@3 : you should read Ira Glass's bio before you go shooting your mouth off about his relationship to journalism.
Posted by bleedingheartlibertarian on March 21, 2012 at 11:40 AM · Report this
pg13 7
When you act in the manner of a journalist and make the claim that what you're repeatedly saying is true (and that action should be taken in reaction to what you're saying, based on it being true)...then you really can't hide behind the "But, I'm no journalist" defense when someone actually checks to see if what you're saying is true...and it turns out that it's not.

And, as far as "watermarking" goes, there's a difference between the Cohen Brothers putting a "This is based on a true story" in front of "Fargo" (which wasn't) and Errol Morris. Daisey was pretending to be Errol Morris while shoving truth into the woodchipper.
Posted by pg13 on March 21, 2012 at 11:49 AM · Report this
Will in Seattle 8
@7 tell me when he gets a Press Pass.

Until then, you just sound like Faux News harping on his birth certificate.
Posted by Will in Seattle http://www.facebook.com/WillSeattle on March 21, 2012 at 11:57 AM · Report this
pg13 9
Did Mike Daisey claim what he said was true?
Did it turn out not to be?

Call it whatever you want, WiS...but it means he's a liar. And it's hard to take liars at their word.

(And if I wanted to wage a battle of false equivalencies with you, I'd say that a more apt comparison would be comparing Mike Daisey with those Breitbart-sponsored fools who claim to have tricked ACORN and Planned Parenthood. "It's all performance art" after all. The only way your birther comparison would work would be if the birthers were right.)
Posted by pg13 on March 21, 2012 at 12:06 PM · Report this
10
@6, no you're not getting the postmodernism of @3. @3 is "story-telling" about Glass, because he was "performing a service by ... focusing attention on" how NPR "is about bullcrap" because it is "first and foremost about story-telling".

That is, it's okay for @3 to tell stories to illustrate how NPR is bad because they tell stories, which is what Mike Daisey is doing, but Daisey is good. In the end, it amounts to a sophisticated Foucaultian critique of the subjectivity of "truth". Or he's deeply confused, your pick.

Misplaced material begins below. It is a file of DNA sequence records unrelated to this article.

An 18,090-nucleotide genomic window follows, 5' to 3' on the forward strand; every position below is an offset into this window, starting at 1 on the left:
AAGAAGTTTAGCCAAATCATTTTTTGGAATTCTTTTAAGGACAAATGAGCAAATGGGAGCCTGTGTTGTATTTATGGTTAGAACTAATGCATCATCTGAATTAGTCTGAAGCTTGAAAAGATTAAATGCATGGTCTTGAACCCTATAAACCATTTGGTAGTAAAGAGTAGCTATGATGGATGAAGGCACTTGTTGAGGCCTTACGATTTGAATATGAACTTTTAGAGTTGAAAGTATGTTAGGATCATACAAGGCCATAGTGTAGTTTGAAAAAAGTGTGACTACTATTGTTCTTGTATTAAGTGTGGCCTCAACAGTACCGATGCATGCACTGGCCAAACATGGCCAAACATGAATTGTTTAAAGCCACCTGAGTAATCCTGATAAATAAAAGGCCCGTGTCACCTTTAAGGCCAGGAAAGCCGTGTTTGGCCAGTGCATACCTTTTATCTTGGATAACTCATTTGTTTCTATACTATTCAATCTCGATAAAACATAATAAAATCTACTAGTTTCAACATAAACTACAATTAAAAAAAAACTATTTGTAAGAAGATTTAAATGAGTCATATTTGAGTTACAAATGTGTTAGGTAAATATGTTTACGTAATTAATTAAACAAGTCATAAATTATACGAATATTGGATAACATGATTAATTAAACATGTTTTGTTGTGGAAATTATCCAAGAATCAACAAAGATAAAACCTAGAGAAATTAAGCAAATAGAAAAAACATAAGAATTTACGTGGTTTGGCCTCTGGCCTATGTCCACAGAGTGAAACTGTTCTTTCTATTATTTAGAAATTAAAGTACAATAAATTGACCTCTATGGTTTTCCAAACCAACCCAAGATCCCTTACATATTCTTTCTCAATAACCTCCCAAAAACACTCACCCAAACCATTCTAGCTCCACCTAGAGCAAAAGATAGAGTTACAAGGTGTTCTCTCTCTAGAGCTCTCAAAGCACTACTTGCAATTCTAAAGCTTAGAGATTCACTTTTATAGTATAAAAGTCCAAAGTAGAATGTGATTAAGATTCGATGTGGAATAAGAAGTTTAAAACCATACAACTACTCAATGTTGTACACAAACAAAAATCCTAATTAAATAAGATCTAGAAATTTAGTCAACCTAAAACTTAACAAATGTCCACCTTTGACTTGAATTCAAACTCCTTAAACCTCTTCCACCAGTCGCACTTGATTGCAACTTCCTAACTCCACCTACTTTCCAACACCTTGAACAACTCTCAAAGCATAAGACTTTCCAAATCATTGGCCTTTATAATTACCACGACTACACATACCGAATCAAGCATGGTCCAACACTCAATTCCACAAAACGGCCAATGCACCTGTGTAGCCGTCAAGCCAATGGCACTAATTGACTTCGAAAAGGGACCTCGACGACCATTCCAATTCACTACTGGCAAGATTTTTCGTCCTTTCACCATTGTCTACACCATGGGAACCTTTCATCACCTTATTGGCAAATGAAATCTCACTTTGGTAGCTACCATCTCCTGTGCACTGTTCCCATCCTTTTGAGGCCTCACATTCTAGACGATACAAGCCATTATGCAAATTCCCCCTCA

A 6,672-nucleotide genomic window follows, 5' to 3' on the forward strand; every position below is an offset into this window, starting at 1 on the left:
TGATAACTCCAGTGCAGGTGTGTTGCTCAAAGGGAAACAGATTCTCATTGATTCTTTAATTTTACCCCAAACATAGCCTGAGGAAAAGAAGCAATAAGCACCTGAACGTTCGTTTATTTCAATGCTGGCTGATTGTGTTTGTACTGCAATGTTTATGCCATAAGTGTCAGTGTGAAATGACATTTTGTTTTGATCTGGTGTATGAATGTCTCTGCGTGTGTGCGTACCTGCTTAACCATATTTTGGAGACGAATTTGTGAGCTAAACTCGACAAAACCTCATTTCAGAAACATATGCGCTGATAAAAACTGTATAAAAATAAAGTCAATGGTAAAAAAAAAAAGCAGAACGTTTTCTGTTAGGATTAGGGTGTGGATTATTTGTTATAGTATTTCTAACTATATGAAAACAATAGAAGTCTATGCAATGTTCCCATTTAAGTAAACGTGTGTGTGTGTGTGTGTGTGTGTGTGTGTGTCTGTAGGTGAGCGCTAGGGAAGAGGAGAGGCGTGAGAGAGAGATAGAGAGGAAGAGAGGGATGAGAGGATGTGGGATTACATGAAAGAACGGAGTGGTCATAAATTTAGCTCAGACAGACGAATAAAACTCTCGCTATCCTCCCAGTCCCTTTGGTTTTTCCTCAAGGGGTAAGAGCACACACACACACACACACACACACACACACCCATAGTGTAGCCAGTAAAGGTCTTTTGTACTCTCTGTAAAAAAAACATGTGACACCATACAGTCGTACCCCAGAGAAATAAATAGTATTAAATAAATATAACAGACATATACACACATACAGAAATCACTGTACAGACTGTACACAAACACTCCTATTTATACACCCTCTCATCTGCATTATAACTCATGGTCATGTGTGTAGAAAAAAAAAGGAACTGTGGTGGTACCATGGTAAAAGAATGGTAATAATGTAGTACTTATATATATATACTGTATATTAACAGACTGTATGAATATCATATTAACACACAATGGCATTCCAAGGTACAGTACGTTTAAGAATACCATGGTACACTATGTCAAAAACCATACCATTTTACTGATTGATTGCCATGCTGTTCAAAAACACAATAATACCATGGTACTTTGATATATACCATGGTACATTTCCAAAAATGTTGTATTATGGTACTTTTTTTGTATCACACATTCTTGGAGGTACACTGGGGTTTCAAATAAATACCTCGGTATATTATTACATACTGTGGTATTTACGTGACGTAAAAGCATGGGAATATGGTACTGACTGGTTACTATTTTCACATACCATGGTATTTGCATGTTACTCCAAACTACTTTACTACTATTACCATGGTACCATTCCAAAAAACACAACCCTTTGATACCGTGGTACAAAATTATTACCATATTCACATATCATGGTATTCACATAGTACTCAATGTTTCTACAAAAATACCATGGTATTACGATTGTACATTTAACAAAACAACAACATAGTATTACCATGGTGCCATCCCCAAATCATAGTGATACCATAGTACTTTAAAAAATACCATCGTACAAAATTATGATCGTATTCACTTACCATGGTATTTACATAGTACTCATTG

(Seriously, @3: NPR is bad because it presents "stories" as journalism. But Daisey is good because he presented a story as journalism? Really? Ok: is NPR good or bad for allowing Daisey a forum to present a story as journalism?)

@8, Daisey specifically agreed with Ira Glass & TAL that his work would be presented and received as journalism, knowing that it did not meet the standards of journalism, and then lied during the fact checking process. None of this is up for debate.
Posted by Ancient Sumerian on March 21, 2012 at 12:17 PM · Report this
katrat 11
Thanks for bringing in the Paul Mullins post: it is indeed terrific!
Posted by katrat http://www.kathrynrathke.com/ on March 21, 2012 at 12:35 PM · Report this
12
Ever since I first saw David Schmader's "Straight," his one-man show about his experiences at a gay-conversion retreat, I've been curious as to how much of it was literally true. Loved the show, and wouldn't feel cheated if I found he made it all up (this comment is not intended as a gotcha), but I've long wondered.
Posted by gkb1963 on March 21, 2012 at 1:38 PM · Report this
Irena 13
I'm nitpicking, but Mullins' distinction between theatre and theater is silly. Theatre is the British (and Canadian) spelling for both the venue and the work of art; theater is the American spelling. To pretend the different spellings are attached to different meanings is pretentious.
Posted by Irena on March 21, 2012 at 3:30 PM · Report this
David Schmader 14
12: Hello! "Straight" started as an essay in The Stranger, and this version was journalistically factual.

But then I took the Stranger essay and did a new type of work making it into a show, and was then able to use 'the tools of the theater' (which for me meant futzing with chronology to streamline things, making composite characters, inventing shit, etc.)

And once I made the leap from essay to theater, I knew i couldn't present what I was doing as journalism or as factual truth on a news program. (Though, given the opportunity, it might've been tempting, especially if I were as evangelically inflamed as Mike, which I'm not, thank God.)

Posted by David Schmader on March 21, 2012 at 4:22 PM · Report this
15
Clarification much appreciated, DS! One detail I vividly recall from "Straight" was that your roommate at this retreat (your mentor assigned to oversee and guide your de-gaying) looked like Brett Favre. I'm going to continue to assume this was a nugget of pure truth, just because I enjoy imagining sharing a room with a guy who looks like Brett Favre.
Posted by gkb1963 on March 21, 2012 at 4:51 PM · Report this
David Schmader 16
Well, now that so much time has passed, I can tell you that it was LITERALLY BRETT FAVRE.
Posted by David Schmader on March 21, 2012 at 5:25 PM · Report this